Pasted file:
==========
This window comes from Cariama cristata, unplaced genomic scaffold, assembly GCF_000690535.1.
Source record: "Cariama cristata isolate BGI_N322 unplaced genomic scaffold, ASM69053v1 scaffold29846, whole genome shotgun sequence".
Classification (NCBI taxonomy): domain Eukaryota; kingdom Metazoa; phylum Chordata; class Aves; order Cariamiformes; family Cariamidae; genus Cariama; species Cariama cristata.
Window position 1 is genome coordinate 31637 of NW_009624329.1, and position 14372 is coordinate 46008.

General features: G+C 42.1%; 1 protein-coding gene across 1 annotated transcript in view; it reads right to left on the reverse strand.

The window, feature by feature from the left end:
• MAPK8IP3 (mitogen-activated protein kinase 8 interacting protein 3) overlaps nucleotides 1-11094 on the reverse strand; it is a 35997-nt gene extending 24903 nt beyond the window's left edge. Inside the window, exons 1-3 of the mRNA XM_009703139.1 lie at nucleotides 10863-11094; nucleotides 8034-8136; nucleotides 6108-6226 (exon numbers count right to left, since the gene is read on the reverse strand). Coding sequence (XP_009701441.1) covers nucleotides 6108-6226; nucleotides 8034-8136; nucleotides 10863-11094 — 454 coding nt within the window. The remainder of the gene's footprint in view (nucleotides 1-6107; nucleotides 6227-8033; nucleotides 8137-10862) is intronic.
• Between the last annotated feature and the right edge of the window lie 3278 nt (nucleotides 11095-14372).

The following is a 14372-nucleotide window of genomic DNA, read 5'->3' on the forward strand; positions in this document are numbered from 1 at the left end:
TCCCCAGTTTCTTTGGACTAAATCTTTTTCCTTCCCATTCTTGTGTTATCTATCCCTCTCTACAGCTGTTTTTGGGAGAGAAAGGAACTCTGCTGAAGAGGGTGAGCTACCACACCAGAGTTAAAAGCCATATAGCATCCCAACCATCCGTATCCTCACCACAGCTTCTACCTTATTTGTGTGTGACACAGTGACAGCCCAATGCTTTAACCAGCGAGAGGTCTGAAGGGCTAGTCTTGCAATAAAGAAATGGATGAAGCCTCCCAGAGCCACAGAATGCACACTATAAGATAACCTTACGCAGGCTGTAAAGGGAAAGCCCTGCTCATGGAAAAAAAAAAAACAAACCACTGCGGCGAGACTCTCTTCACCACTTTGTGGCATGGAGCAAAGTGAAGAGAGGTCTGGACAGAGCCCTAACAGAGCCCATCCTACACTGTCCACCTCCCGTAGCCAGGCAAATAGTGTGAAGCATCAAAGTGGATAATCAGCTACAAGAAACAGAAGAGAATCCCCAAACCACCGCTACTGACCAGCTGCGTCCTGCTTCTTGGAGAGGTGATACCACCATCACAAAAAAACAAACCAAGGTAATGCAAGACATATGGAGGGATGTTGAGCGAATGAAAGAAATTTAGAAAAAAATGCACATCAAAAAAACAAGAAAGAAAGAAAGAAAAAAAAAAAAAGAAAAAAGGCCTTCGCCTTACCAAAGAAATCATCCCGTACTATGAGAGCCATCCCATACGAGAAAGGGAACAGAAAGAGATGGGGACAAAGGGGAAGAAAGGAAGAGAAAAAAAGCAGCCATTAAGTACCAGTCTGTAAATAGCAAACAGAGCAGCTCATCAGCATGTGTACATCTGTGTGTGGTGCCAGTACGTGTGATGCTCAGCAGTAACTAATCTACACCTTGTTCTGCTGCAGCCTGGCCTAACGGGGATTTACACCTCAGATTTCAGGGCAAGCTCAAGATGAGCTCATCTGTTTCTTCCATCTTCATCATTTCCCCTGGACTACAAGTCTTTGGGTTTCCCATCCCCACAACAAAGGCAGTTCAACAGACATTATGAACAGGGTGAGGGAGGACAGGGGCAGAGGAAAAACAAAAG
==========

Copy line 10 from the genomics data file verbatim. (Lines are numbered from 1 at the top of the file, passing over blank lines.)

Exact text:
TCCCCAGTTTCTTTGGACTAAATCTTTTTCCTTCCCATTCTTGTGTTATCTATCCCTCTCTACAGCTGTTTTTGGGAGAGAAAGGAACTCTGCTGAAGAGGGTGAGCTACCACACCAGAGTTAAAAGCCATATAGCATCCCAACCATCCGTATCCTCACCACAGCTTCTACCTTATTTGTGTGTGACACAGTGACAGCCCAATGCTTTAACCAGCGAGAGGTCTGAAGGGCTAGTCTTGCAATAAAGAAATGGATGAAGCCTCCCAGAGCCACAGAATGCACACTATAAGATAACCTTACGCAGGCTGTAAAGGGAAAGCCCTGCTCATGGAAAAAAAAAAAACAAACCACTGCGGCGAGACTCTCTTCACCACTTTGTGGCATGGAGCAAAGTGAAGAGAGGTCTGGACAGAGCCCTAACAGAGCCCATCCTACACTGTCCACCTCCCGTAGCCAGGCAAATAGTGTGAAGCATCAAAGTGGATAATCAGCTACAAGAAACAGAAGAGAATCCCCAAACCACCGCTACTGACCAGCTGCGTCCTGCTTCTTGGAGAGGTGATACCACCATCACAAAAAAACAAACCAAGGTAATGCAAGACATATGGAGGGATGTTGAGCGAATGAAAGAAATTTAGAAAAAAATGCACATCAAAAAAACAAGAAAGAAAGAAAGAAAAAAAAAAAAAGAAAAAAGGCCTTCGCCTTACCAAAGAAATCATCCCGTACTATGAGAGCCATCCCATACGAGAAAGGGAACAGAAAGAGATGGGGACAAAGGGGAAGAAAGGAAGAGAAAAAAAGCAGCCATTAAGTACCAGTCTGTAAATAGCAAACAGAGCAGCTCATCAGCATGTGTACATCTGTGTGTGGTGCCAGTACGTGTGATGCTCAGCAGTAACTAATCTACACCTTGTTCTGCTGCAGCCTGGCCTAACGGGGATTTACACCTCAGATTTCAGGGCAAGCTCAAGATGAGCTCATCTGTTTCTTCCATCTTCATCATTTCCCCTGGACTACAAGTCTTTGGGTTTCCCATCCCCACAACAAAGGCAGTTCAACAGACATTATGAACAGGGTGAGGGAGGACAGGGGCAGAGGAAAAACAAAAG